In the derivation of the new traction BIE, two new variables, the displacement density and displacement dislocation density, are introduced, and they are the basic coexisting unknowns with the displacement and displacement dislocation in the proposed computational scheme. So the new technique is needed to efficiently bridge these unknowns in the numerical simulation. Mesh-free/element-free methods emerge from the nonlocal interpolation/approximation techniques such as the moving-least square (MLS) approximation [16] that has no dependence on the elements. The domain-type element-free methods, such as element-free Galerkin method [17–19], can conveniently model the crack discontinuity with the enriched nodal degrees of freedom [20–22]. With the enlightenment of element-free methods, the extended FEM method has been proposed for the crack problems through the embedding of displacement jumps within elements [23–25]. BIE can also be combined with the nonlocal approximations to generate the boundary-type element-free methods, for example, the called boundary node method [26, 27] and the called boundary element-free method [28–30], in which the unknowns are approximated with the MLS approximation [26], improving MLS approximation [28–30] or Shepard and Taylor interpolation [27]. Another advantage of element-free methods is that the shape function stratifies the higher-order continuity automatically, and the derivative of shape function can be constructed easily, which brings convenience to the higher-order continuity problems [31–33]. For example, for the strain gradient structures, the strain gradient can be approximated directly with nodal displacement, and nodal displacements are the only unknowns in the final system matrix [33]. This advantage encourages us to establish a boundary element-free method to implement the numerical simulation, in which the displacement density and displacement dislocation density are directly approximated with the nodal displacement and displacement dislocation.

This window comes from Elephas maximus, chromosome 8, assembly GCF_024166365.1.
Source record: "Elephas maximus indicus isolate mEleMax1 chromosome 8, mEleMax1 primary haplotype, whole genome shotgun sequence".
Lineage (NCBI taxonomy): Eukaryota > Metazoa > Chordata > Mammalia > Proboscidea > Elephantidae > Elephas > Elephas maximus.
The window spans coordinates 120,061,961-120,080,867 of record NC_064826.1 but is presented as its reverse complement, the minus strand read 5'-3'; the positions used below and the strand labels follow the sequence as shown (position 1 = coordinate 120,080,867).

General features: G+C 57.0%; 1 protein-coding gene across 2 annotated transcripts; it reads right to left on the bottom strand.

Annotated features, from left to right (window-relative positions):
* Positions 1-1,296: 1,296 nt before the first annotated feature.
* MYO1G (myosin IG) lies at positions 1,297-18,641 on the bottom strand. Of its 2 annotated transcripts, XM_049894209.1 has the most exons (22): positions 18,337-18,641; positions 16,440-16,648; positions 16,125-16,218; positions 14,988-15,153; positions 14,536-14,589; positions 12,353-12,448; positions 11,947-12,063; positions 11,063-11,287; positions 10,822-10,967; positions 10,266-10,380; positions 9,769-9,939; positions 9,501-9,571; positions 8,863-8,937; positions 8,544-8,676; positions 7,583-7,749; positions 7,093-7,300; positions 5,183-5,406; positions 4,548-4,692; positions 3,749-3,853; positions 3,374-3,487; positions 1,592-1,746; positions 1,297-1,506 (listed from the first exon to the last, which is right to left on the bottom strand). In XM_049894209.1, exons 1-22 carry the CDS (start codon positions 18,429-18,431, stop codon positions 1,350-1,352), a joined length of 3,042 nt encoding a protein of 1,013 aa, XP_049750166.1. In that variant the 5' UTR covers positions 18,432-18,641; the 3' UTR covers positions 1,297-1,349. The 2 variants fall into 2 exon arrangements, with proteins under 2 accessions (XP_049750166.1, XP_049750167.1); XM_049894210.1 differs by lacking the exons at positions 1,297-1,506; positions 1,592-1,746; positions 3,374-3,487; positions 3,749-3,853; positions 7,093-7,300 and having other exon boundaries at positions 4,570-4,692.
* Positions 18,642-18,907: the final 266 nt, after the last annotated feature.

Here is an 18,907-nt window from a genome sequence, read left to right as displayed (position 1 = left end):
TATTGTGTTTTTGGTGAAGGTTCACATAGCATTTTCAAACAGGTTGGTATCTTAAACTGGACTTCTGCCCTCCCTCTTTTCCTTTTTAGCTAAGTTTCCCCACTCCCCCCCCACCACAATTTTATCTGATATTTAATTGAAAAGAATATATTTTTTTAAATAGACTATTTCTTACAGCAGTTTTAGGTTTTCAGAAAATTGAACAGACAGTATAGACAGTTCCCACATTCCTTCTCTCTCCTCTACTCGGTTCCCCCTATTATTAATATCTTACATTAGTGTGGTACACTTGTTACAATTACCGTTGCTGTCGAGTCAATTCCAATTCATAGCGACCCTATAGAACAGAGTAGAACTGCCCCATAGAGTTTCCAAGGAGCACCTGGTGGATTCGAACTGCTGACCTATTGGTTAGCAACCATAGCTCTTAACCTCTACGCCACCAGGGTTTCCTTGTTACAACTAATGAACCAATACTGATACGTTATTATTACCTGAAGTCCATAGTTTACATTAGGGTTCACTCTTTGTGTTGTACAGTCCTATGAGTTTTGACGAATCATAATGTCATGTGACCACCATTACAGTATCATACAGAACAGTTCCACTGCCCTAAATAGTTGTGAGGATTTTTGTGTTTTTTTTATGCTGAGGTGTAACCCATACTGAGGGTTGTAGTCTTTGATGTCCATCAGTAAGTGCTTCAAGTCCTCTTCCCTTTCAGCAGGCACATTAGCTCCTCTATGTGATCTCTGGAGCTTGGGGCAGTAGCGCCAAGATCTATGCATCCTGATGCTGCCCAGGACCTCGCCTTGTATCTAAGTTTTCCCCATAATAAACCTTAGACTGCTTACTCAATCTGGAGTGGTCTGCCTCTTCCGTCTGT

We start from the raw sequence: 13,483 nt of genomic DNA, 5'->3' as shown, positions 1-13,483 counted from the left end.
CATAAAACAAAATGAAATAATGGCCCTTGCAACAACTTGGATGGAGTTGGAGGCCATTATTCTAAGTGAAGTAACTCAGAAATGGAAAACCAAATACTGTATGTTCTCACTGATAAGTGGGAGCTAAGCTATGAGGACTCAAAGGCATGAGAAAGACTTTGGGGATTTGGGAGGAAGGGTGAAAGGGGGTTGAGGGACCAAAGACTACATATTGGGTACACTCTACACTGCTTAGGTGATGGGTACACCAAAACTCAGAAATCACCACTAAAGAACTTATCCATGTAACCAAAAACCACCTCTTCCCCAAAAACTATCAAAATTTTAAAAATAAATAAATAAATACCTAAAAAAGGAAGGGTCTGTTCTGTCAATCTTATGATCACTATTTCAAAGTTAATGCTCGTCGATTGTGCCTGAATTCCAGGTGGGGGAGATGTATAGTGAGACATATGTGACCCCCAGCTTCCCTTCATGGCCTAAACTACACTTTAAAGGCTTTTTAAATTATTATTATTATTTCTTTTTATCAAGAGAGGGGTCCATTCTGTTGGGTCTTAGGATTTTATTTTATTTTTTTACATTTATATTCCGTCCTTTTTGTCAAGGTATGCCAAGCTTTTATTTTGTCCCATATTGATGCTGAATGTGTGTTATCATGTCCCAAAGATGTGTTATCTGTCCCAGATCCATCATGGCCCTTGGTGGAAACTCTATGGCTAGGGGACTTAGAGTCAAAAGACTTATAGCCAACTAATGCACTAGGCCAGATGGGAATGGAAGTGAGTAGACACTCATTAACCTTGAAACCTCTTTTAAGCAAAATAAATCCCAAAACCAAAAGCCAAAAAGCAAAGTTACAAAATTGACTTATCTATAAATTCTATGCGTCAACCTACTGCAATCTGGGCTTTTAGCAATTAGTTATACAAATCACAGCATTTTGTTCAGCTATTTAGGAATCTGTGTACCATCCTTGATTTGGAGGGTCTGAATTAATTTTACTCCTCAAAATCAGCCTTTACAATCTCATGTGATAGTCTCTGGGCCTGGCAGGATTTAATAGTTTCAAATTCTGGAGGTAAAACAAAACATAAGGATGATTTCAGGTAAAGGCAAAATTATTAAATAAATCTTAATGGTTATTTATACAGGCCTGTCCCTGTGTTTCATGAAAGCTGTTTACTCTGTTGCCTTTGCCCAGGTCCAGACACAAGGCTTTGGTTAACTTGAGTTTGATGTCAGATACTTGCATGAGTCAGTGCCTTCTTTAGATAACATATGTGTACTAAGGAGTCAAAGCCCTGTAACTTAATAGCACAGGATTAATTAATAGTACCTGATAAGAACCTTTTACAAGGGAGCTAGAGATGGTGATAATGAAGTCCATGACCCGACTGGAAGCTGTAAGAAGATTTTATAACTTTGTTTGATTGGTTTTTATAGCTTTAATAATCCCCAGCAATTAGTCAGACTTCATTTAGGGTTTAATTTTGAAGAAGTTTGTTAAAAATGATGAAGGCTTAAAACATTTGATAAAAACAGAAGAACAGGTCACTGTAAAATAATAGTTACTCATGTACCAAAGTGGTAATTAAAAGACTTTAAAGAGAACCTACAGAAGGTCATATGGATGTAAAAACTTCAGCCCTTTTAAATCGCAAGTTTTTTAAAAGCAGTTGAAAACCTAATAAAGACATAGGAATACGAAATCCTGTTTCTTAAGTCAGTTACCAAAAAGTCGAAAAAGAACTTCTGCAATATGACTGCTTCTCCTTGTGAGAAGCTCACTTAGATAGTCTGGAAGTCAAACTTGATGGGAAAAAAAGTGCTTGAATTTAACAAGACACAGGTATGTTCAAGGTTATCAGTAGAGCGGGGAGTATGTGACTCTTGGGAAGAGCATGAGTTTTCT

This paper will firstly present the new traction BIE only with singularity in order by using integration by parts [12] and then combine it to the displacement BIE to construct a pair of BIEs for 2-D crack problems. The displacement BIE is collocated on the on-crack boundary, and the unknowns are the nodal displacements and displacement dislocations. The traction BIE is collocated on crack surface, and the unknown displacement density and displacement dislocation density are directly approximated with the nodal displacements and displacement dislocations, so that the final system of equations contains the nodal displacements and displacement dislocations as the only unknowns. Since the shape functions are digitally known in the present method and the singular integrals must be evaluated in a pure numerical scheme, the method of Torino [34] is employed to efficiently evaluate the Cauchy integrals.

#### 2. New Boundary Integral Equations

Consider small displacement in two-dimensional, homogeneous, isotropic, and linear-elastic solids, the displacement, strain, and stress are, respectively, denoted as , , and (). The governing equations are given aswhere is the body force; ;* G* is the shear modulus; equals for plane strain and for plane stress with being Poisson’s ratio. Equation (2) can also be written as

The fundamental solutions and are the th displacement and traction at the field point caused by a unit point force along the th direction at a source point , and they can be expressed as follows [1, 2, 36]:where is the Kronecker delta; is the distance between points and ; is the unit normal along the boundary.

Consider a crack embedding in the elastic body as Figure 1, if its upper and lower surfaces are viewed as being geometrically overlapping, that is, , the Somigliana formula expresses the displacement at an interior point in terms of the traction and displacement on the boundary point [1, 12]:where is the arc length along the boundary or crack surface ; is the sum of the tractions acting on the upper and lower crack surfaces; is the difference of the displacements between the upper and lower crack surfaces.